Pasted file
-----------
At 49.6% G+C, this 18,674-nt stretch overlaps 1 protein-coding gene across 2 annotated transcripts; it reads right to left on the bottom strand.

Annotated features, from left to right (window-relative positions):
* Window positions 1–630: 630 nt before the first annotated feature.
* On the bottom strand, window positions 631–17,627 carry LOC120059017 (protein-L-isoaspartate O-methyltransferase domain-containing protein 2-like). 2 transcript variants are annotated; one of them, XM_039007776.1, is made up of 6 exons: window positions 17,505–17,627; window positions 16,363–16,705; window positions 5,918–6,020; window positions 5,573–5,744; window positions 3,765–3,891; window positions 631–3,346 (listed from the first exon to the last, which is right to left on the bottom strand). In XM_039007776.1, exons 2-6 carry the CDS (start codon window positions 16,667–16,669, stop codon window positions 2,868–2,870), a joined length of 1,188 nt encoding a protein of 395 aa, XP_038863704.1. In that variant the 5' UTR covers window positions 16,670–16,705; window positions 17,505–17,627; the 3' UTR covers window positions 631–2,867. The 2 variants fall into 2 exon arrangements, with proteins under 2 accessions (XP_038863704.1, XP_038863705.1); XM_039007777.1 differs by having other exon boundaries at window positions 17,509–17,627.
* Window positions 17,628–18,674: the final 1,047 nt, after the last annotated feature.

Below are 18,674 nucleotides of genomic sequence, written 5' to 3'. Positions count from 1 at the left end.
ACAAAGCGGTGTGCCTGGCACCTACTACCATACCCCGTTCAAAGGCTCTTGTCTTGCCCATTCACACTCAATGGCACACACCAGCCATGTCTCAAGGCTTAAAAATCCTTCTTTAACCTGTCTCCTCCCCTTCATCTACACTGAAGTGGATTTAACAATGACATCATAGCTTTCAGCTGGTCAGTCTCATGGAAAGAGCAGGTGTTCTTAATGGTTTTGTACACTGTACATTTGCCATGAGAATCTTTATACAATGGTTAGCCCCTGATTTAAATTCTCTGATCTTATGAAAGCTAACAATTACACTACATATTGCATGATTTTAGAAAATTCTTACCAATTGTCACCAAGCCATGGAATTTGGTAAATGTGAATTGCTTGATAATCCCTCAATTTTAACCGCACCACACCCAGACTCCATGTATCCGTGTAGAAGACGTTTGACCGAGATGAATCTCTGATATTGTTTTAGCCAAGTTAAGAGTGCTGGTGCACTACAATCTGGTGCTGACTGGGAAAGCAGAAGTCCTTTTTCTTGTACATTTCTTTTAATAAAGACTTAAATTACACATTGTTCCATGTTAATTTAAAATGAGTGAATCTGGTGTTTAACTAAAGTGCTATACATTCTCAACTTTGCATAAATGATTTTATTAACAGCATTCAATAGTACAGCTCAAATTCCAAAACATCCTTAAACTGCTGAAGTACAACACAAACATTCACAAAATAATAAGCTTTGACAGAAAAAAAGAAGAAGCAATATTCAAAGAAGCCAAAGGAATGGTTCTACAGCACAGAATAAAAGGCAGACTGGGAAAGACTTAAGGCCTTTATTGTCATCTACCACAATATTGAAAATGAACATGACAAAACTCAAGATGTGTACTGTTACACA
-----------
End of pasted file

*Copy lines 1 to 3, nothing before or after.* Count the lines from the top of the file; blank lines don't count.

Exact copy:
At 49.6% G+C, this 18,674-nt stretch overlaps 1 protein-coding gene across 2 annotated transcripts; it reads right to left on the bottom strand.

Annotated features, from left to right (window-relative positions):
* Window positions 1–630: 630 nt before the first annotated feature.